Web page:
In its latest issue of the Wire the bAISA says some of the people shot dead in the violent attacks last year in Durban were asylum seekers and refugees from Zimbabwe and Tanzania.The foreiners were killed while the police were4 watching says AI.
“Despite the fact that the nearest police station was only moments away the police did not intervene until the attackers had left.There is no evidence that the police have been called to account for their failure to protect life,”says the Wire.
The shooting spree forced residents of a building known as Venture Africa to hide in Bathrooms and under beds to escape the gangs.
Amnesty International says eyewitnesses report that the armed crowd marched past the police station chanting slogans and carrying weapons in full view of the police.The police, says the Wire, never made any attempt to stop or question the gang and it said when some people cried for help from the officers the police replied with a cold shoulder.
“The attack was reportedly part of a community crime fighting initiative led by the local municipal ward councillor.Following a public outcry, four men including the ward councillor were brought to trial on charges of public violence.One was also charged with attempted murder.
“Civil society organisations in Durban have called for police to be held to account for their failure to intervene and have complained of a parttern of discrimination against foreign nationals,” says the AISA review.
Meanwhile, as the search for the causes of xenophobic attacks and attitudes progresses,the South African Human Rights Commission remains one of the latest victims caught up in the blame game says the Consortium for Refugees and Migrants in South Africa[Cormsa].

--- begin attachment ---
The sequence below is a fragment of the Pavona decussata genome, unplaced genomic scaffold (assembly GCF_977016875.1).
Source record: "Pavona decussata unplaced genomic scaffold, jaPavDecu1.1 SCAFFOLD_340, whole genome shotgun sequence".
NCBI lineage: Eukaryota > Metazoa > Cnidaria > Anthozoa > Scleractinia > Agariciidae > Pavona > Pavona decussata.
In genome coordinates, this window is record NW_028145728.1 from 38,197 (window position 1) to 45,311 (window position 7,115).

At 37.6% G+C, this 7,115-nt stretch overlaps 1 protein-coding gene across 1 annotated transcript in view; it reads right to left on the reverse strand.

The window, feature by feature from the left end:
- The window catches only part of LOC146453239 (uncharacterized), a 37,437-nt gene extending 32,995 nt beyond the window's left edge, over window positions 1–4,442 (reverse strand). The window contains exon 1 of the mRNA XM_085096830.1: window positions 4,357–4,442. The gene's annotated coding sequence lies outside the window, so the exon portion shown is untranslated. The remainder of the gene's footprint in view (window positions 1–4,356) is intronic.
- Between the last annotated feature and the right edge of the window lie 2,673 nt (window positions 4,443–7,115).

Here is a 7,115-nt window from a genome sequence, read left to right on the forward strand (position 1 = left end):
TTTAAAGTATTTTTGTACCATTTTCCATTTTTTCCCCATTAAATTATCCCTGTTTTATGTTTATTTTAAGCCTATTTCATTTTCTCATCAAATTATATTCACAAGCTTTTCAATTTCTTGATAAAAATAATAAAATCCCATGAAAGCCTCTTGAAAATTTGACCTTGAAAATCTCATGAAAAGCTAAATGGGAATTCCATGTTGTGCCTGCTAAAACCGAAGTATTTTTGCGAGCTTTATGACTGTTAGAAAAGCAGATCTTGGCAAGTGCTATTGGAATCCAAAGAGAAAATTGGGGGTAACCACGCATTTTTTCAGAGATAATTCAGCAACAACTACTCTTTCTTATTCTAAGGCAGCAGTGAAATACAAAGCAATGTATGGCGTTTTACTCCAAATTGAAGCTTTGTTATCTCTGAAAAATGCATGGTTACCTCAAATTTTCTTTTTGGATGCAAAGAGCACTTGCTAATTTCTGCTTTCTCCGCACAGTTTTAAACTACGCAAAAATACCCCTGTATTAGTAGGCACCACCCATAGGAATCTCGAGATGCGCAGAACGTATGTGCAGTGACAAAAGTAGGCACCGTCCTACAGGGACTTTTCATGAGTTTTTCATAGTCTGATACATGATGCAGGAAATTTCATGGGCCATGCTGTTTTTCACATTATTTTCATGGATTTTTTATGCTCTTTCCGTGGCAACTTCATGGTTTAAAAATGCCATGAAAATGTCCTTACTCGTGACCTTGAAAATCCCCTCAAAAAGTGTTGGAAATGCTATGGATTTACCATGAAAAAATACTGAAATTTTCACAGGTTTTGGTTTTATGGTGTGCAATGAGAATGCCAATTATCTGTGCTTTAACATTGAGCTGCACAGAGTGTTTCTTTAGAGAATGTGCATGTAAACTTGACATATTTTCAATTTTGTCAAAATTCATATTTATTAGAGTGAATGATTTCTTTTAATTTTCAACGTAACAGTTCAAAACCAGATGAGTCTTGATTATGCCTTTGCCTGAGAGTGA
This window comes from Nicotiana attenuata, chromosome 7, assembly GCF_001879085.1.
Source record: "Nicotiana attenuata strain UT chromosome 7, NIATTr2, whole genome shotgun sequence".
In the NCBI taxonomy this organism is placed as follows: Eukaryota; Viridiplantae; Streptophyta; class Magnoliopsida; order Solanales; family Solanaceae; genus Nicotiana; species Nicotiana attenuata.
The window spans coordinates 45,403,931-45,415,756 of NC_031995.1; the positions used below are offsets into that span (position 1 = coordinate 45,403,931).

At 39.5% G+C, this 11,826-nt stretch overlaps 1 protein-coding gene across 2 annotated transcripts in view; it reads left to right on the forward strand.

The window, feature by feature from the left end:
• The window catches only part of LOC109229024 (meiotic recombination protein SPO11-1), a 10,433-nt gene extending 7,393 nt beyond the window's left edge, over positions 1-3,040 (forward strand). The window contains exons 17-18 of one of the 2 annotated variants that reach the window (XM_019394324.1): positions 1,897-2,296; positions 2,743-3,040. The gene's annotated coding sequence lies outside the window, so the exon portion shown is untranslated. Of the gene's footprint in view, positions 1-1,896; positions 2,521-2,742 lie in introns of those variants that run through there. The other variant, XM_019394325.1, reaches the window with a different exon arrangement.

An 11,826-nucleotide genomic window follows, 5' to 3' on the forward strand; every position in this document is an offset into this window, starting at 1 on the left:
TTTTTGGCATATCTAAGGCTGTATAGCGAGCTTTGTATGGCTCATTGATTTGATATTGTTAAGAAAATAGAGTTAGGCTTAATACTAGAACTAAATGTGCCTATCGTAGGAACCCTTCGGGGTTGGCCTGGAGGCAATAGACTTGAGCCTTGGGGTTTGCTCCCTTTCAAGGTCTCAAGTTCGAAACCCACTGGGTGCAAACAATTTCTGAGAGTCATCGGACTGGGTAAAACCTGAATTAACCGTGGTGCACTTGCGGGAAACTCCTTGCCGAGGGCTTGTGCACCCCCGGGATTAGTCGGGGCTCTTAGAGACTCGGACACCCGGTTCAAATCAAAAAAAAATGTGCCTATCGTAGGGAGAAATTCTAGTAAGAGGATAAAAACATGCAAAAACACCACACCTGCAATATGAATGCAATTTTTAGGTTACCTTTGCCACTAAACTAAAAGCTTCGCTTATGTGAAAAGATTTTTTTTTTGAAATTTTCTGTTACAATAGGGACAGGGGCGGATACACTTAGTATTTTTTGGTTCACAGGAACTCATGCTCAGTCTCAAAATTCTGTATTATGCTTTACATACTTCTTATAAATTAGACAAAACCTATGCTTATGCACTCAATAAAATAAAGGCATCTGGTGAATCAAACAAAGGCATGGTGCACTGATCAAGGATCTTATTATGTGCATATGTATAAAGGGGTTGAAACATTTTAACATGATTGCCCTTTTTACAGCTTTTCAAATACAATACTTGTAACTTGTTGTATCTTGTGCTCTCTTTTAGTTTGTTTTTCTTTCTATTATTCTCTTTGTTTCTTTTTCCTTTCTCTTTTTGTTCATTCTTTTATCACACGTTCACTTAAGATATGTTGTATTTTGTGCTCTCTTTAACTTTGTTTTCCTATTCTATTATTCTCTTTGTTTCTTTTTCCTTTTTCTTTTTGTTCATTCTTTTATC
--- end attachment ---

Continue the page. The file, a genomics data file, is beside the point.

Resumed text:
A good number of organisations and individuals have blamed the au8thorities in South Africaq for not acting swiftly to quell violence on foreigners most of whom are Zimbabweans and prevent similar scenes in future.To date no positive action has been taken.
Following gthe inaction, Cormsa requested SAHRC to intervene by setting up a commission of inquiry into the attacks that saw scores dead and others displaced but that fell onh deaf ears.
Cormsa said recently the lack of ligitimately elected local leadership was behind much of the xenophobic attacks.It said in many areas local leaders were actively involved in fueling the skirmishes.
To curb the violence which continues albeit at6 a lower level, Cormsa insists it is necessary to identify and address the root causes.
It sounds ironic that violent attacks on foreigners are the order of the day in a country where most of its leaders spent years in exile overseas and other African cou8ntries including Zimbabwe.
In one of his famous speeches against xenophobia in May 2001, the former President of South Africa, Thabo Mbeki said in part:”Our intimate relationship with the rest of our continent is illustrated by the significant nhumber of fellow Africans who have sought to settle in South Africa since 1994.Undoubtedly this trend will continue addiing new richness to our society.
“Many bring with them important skills that our country needs.Many of them also are people who9 are creative full of initiativge and driven by an enterprising spiri9t.
“The more they impart these characteristics to us as well the better we will be.Necessarily we continue to be vigilant against any evidence of xenophobia against the4 African immigrants.
We should also never forget that the same people welcomed us to their own countries when many of our citizens had to go into exile as a result of the brutality of the apartheid system.To express the critical importance of Africa to ourselves both black and white we should say that we are African or we are nothing.”
Hoever, towards the end of Mbeki’s second term in office,xenophobic violence occurred in 2008 and culprits are yet to be punished.Post published in: Politics